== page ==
The XX Factor

Do Uncircumcised Men Have Less Oral Sex?

To snip or not to snip?

Photo by Sean Gallup/Getty Images

In the Atlantic this week, Shawnee Barton wrote a detailed account of how she and her husband arrived at a decision about whether to circumcise her newborn son. Barton and her spouse pored over studies tracking penile cancer and urinary tract infection rates in cut and uncut men. They surveyed friends about their experiences putting their kids’ genitals under the knife. And, of course, they carefully weighed their son’s chances of receiving oral sex as an adult. One friend lobbied for the Barton family to lop off the boy’s foreskin because “it’s hard enough for a guy to get blowjobs as it is.” A friend-of-the-family OB-GYN concurred: “Don’t you want him to get blow jobs some day?”

And here I thought teens and young adults were handing out blow jobs like candy. Apparently, some parents remain concerned that their son’s penis won’t be granted any mouth access unless they start planning for their future sex lives at birth. But is it really that hard for an uncircumcised man to receive oral sex?

It’s implied that Barton’s friend who spoke to the difficulties of getting oral while uncut was not speaking from experience. So when I reached the BJ section, I conducted a highly unscientific poll of uncircumcised friends, asking if they’d ever registered any sexual stigma stemming from their intact foreskin. “It isn’t a problem,” one guy told me. “They’ve all thought it was fun and interesting.” Another friend said he’d heard some negative comments over the years, but none of them came from his actual sex partners. “That’s the funny thing,” he said. “I’ve heard women talk about how gross it is, how they would never sleep with an uncircumcised guy.” But in bed? “I’ve never had one even really notice.”

Clearly, some uncircumcised boys will grow up to receive blow jobs. Of course, they don’t know how much head they’d be getting had their parents primed the pump. Predictably, scientists have not studied this issue exhaustively, but a couple of dated studies do speak to an oral gap. One 1988 U.S. study of new mothers found that most women who had sexual experience with both kinds of penises preferred the circumcised version, saying that it “stays cleaner,” “looks sexier,” and somehow “seems more natural” than the alternative. That preference for circumcised penises was particularly strong in the context of fellatio. (While some women expressed no penile preferences in bed, the researchers twisted the knife by reporting that “no one in the entire study thought that an uncircumcised penis looked sexier.”) Another 1997 study found that uncircumcised men in the United States do engage in heterosexual oral sex less frequently than their circumcised peers. However, the strongest sexual distinction uncovered by the study was that uncut men don’t masturbate as frequently as cut men do. Circumcise your boy to help him get a blow job, and you may end up setting him up on a date with his own hand.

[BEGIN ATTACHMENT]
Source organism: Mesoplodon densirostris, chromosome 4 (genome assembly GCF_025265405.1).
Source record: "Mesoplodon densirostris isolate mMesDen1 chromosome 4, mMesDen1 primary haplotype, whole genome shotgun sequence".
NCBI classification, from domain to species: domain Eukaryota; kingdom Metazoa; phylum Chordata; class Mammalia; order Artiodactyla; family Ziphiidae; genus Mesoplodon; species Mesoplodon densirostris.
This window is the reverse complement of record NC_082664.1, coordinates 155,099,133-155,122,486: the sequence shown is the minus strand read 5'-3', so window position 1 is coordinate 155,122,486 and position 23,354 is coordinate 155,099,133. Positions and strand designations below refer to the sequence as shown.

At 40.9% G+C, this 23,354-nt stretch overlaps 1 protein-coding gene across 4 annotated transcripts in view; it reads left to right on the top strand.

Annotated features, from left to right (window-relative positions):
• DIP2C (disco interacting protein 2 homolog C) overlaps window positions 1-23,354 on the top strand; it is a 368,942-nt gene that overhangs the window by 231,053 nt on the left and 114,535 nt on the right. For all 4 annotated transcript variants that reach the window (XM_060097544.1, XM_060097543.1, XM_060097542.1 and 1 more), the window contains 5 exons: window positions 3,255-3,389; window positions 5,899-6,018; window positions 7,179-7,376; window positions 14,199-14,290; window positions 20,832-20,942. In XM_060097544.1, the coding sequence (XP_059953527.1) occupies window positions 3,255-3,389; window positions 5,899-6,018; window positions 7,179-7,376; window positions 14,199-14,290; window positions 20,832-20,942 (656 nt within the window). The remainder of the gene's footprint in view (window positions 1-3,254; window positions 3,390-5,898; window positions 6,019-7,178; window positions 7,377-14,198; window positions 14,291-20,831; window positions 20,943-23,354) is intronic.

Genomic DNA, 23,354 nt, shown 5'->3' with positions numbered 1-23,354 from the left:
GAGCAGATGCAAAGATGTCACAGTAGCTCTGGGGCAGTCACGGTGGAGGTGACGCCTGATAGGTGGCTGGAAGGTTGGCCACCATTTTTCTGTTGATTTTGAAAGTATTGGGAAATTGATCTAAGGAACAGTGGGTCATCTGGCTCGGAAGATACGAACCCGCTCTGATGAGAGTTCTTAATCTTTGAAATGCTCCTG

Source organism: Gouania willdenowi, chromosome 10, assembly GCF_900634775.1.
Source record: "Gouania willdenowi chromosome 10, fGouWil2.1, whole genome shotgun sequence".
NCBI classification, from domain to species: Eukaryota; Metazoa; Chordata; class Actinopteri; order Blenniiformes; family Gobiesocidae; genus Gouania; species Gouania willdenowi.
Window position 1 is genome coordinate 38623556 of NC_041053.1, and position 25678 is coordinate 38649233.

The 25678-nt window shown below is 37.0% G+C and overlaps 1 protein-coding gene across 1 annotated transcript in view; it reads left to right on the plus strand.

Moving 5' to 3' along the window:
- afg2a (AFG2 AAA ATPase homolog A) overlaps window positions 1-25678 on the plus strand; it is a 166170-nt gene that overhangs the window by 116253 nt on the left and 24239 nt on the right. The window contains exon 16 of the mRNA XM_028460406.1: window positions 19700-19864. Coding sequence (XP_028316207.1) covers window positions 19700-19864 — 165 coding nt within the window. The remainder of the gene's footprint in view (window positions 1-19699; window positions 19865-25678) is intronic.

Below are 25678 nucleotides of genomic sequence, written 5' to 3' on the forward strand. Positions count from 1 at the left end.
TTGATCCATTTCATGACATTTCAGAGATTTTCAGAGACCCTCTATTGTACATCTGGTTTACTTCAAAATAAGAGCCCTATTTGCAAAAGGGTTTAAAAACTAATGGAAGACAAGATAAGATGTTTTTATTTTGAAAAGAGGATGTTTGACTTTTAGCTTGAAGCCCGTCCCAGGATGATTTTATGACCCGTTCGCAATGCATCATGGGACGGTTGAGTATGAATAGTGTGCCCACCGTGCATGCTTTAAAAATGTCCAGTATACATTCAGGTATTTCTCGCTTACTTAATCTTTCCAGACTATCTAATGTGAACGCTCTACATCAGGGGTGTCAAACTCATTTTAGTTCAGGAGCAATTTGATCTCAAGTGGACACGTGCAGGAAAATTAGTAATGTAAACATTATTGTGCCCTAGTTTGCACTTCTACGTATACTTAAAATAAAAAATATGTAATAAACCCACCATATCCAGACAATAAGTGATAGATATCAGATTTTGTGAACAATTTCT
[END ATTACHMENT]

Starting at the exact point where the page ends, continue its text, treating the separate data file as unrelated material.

It’s not clear why the uncircumcised men in that study were less likely to play with both themselves and others—sexual stigma, physical differences, or some nonforeskin-related social factor could be to blame. But at least some uncircumcised men aren’t receiving oral sex because they just don’t want to. Hugo Schwyzer, who elected to get circumcised at age 37—“I wanted to feel as if I was starting over sexually,” he bizarrely told New York magazine in 2009—says that he chose not to engage in oral sex as an uncut man because the activity caused “too much sensation.” Friends of the Barton family talk about blow jobs like they’re an unqualified good—the more, the merrier—but that, too, is a social calculation.

The Barton family eventually made its circumcision decision based on medical realities, not sexual optics. Their baby boy was born with some medical problems, and they opted to spare him another unnecessary procedure and keep him uncut. By the time baby Barton is all grown up, the old rules for oral may not apply. The studies establishing sexual biases against uncircumcised men are decades old, and there’s some evidence that foreskin stigma is fading in the United States. Circumcision rates have dropped precipitously in recent years. And the 1997 study found that the oral sex gap is considerably narrower among Hispanic and black men, who are more likely to remain uncircumcised than American whites are. In fact, uncircumcised Hispanic men are more likely to engage in oral sex than their circumcised peers. As the American population diversifies, so, too, may the American blow job.